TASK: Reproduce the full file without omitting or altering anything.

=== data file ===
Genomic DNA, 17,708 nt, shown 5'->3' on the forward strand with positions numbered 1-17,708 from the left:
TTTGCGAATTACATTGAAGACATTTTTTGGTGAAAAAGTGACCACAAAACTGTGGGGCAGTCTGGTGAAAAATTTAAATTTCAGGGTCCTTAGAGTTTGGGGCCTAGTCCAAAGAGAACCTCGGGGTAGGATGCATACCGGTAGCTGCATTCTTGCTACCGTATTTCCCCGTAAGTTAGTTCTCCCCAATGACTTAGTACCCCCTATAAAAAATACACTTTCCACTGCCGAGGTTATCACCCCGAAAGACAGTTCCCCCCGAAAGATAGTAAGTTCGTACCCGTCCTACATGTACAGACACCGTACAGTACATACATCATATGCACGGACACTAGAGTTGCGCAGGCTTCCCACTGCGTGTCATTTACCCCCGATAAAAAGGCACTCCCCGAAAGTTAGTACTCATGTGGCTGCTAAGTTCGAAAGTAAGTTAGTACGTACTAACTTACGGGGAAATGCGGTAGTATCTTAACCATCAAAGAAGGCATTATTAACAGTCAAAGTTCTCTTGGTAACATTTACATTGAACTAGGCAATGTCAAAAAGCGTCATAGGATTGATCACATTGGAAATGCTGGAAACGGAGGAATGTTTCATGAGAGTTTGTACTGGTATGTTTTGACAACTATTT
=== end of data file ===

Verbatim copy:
Genomic DNA, 17,708 nt, shown 5'->3' on the forward strand with positions numbered 1-17,708 from the left:
TTTGCGAATTACATTGAAGACATTTTTTGGTGAAAAAGTGACCACAAAACTGTGGGGCAGTCTGGTGAAAAATTTAAATTTCAGGGTCCTTAGAGTTTGGGGCCTAGTCCAAAGAGAACCTCGGGGTAGGATGCATACCGGTAGCTGCATTCTTGCTACCGTATTTCCCCGTAAGTTAGTTCTCCCCAATGACTTAGTACCCCCTATAAAAAATACACTTTCCACTGCCGAGGTTATCACCCCGAAAGACAGTTCCCCCCGAAAGATAGTAAGTTCGTACCCGTCCTACATGTACAGACACCGTACAGTACATACATCATATGCACGGACACTAGAGTTGCGCAGGCTTCCCACTGCGTGTCATTTACCCCCGATAAAAAGGCACTCCCCGAAAGTTAGTACTCATGTGGCTGCTAAGTTCGAAAGTAAGTTAGTACGTACTAACTTACGGGGAAATGCGGTAGTATCTTAACCATCAAAGAAGGCATTATTAACAGTCAAAGTTCTCTTGGTAACATTTACATTGAACTAGGCAATGTCAAAAAGCGTCATAGGATTGATCACATTGGAAATGCTGGAAACGGAGGAATGTTTCATGAGAGTTTGTACTGGTATGTTTTGACAACTATTT